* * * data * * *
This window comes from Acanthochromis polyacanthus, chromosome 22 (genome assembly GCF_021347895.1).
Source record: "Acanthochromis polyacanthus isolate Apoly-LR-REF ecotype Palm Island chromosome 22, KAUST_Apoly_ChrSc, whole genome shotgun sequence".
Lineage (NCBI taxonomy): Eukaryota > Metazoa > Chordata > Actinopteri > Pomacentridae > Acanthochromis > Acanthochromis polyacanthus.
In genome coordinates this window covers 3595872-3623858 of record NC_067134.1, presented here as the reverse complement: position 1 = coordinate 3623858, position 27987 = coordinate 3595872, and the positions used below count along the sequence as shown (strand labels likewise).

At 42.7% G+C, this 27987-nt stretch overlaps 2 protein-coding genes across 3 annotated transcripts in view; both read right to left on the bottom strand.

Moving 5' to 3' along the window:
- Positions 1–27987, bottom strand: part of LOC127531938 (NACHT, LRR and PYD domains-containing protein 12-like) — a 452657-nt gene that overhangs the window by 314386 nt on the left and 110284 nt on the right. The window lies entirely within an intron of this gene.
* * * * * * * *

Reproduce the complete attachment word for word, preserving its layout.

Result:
This window comes from Acanthochromis polyacanthus, chromosome 22 (genome assembly GCF_021347895.1).
Source record: "Acanthochromis polyacanthus isolate Apoly-LR-REF ecotype Palm Island chromosome 22, KAUST_Apoly_ChrSc, whole genome shotgun sequence".
Lineage (NCBI taxonomy): Eukaryota > Metazoa > Chordata > Actinopteri > Pomacentridae > Acanthochromis > Acanthochromis polyacanthus.
In genome coordinates this window covers 3595872-3623858 of record NC_067134.1, presented here as the reverse complement: position 1 = coordinate 3623858, position 27987 = coordinate 3595872, and the positions used below count along the sequence as shown (strand labels likewise).

At 42.7% G+C, this 27987-nt stretch overlaps 2 protein-coding genes across 3 annotated transcripts in view; both read right to left on the bottom strand.

Moving 5' to 3' along the window:
- Positions 1–27987, bottom strand: part of LOC127531938 (NACHT, LRR and PYD domains-containing protein 12-like) — a 452657-nt gene that overhangs the window by 314386 nt on the left and 110284 nt on the right. The window lies entirely within an intron of this gene.